Community Research and Development Information Service - CORDIS

FP6

A CAMBRIAN LIP Report Summary

Project ID: 8115
Funded under: FP6-MOBILITY
Country: Sweden

Final Activity Report Summary - A CAMBRIAN LIP (The magnitude and effect of a Cambrian large igneous province in Australia: a link between volcanism and mass extinction?)

This project concerned the possible link between a Cambrian mass extinction and an episode of massive volcanism. When the huge volcanic eruptions occurred, gases and particles were injected into the atmosphere with potentially devastating effects for the life forms that were then present on Earth.

The volcanism studied here coincided with a mass extinction, which occurred around 510 million years ago. This type of massive volcanism occurred several times during the history of Earth, many times coinciding with dramatic environmental change. These types of eruptions formed vast landscapes made up of basaltic lava called large igneous provinces (LIPs). Here, the Cambrian Kalkarindji LIP in Australia was investigated. One part of the project concerned revising the extent of this LIP in order to better estimate the size of the eruptions. This research resulted in a much larger size estimate for the Kalkarindji LIP, which was therefore defined to cover an area ten times the size of Great Britain.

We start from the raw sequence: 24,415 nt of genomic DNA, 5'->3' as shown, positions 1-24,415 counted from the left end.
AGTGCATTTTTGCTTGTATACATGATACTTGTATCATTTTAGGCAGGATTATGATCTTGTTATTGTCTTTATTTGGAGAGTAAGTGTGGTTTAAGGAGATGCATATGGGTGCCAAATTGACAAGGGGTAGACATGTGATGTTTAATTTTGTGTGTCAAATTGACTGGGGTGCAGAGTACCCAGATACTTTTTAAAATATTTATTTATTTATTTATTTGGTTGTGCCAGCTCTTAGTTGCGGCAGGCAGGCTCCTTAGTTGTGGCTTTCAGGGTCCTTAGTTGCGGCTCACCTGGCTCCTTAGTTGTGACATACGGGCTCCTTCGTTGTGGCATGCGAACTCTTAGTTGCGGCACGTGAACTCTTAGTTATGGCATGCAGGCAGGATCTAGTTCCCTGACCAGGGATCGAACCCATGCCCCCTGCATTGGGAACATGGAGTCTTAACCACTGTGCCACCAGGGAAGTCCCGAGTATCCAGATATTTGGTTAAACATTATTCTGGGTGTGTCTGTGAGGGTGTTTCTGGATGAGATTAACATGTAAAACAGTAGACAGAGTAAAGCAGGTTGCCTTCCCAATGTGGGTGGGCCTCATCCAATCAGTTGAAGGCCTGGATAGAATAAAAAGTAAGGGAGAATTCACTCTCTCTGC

Another part of the project dealt with the mixing of gases that erupted into the atmosphere. During magma evolution and eruption fluids and gases, e.g. carbon dioxide, are exsolved and transported to the atmosphere, where they affect climate. This project showed that one of the environmental effects of the Kalkarindji eruptions was global marine anoxia, i.e. low oxygen levels, possibly caused by global warming from the release of vast amounts of green house gases. One way of estimating the amount of volatiles released during the eruptions was to look at tiny bubbles of solidified magma (glass) in crystals in the volcanic rocks that were formed during the eruptions. The results of the studies indicated huge amounts of sulphur injected into the atmosphere during one eruptive event.

Another line of research involved determining what type of eruptions occurred, since highly explosive eruptions had the capabilities of injecting gases, ashes and aerosols into the stratosphere, where the they might affect climate more dramatically than in the troposphere. One of the results of this project was that important explosive eruptions occurred towards the end of the Kalkarindji volcanic activity.

Reported by

SWEDISH MUSEUM OF NATURAL HISTORY
STOCKHOLM
Sweden
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